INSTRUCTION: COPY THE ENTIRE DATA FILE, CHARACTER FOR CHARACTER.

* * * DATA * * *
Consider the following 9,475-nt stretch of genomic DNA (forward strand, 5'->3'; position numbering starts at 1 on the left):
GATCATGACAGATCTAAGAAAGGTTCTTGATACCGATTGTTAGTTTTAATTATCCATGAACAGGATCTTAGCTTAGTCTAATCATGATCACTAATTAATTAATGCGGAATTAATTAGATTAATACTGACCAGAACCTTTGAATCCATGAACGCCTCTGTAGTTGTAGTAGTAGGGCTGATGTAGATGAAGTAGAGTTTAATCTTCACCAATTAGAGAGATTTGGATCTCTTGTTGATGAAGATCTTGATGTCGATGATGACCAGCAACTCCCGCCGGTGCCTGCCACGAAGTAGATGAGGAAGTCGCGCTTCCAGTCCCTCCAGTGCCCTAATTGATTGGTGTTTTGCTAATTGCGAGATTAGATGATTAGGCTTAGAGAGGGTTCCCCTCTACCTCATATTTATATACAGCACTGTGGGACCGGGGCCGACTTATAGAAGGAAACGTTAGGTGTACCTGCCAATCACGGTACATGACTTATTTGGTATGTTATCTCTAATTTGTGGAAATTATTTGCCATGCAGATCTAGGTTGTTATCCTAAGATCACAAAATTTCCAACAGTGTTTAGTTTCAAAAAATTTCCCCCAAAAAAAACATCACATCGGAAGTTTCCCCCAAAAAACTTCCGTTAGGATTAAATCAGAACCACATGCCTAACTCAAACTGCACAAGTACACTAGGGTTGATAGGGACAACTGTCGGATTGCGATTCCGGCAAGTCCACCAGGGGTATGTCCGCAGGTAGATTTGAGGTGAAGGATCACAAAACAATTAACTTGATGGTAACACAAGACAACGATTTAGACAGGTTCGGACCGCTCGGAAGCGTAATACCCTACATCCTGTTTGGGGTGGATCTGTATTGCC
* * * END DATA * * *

Consider the following 9,475-nt stretch of genomic DNA (forward strand, 5'->3'; position numbering starts at 1 on the left):
GATCATGACAGATCTAAGAAAGGTTCTTGATACCGATTGTTAGTTTTAATTATCCATGAACAGGATCTTAGCTTAGTCTAATCATGATCACTAATTAATTAATGCGGAATTAATTAGATTAATACTGACCAGAACCTTTGAATCCATGAACGCCTCTGTAGTTGTAGTAGTAGGGCTGATGTAGATGAAGTAGAGTTTAATCTTCACCAATTAGAGAGATTTGGATCTCTTGTTGATGAAGATCTTGATGTCGATGATGACCAGCAACTCCCGCCGGTGCCTGCCACGAAGTAGATGAGGAAGTCGCGCTTCCAGTCCCTCCAGTGCCCTAATTGATTGGTGTTTTGCTAATTGCGAGATTAGATGATTAGGCTTAGAGAGGGTTCCCCTCTACCTCATATTTATATACAGCACTGTGGGACCGGGGCCGACTTATAGAAGGAAACGTTAGGTGTACCTGCCAATCACGGTACATGACTTATTTGGTATGTTATCTCTAATTTGTGGAAATTATTTGCCATGCAGATCTAGGTTGTTATCCTAAGATCACAAAATTTCCAACAGTGTTTAGTTTCAAAAAATTTCCCCCAAAAAAAACATCACATCGGAAGTTTCCCCCAAAAAACTTCCGTTAGGATTAAATCAGAACCACATGCCTAACTCAAACTGCACAAGTACACTAGGGTTGATAGGGACAACTGTCGGATTGCGATTCCGGCAAGTCCACCAGGGGTATGTCCGCAGGTAGATTTGAGGTGAAGGATCACAAAACAATTAACTTGATGGTAACACAAGACAACGATTTAGACAGGTTCGGACCGCTCGGAAGCGTAATACCCTACATCCTGTTTGGGGTGGATCTGTATTGCC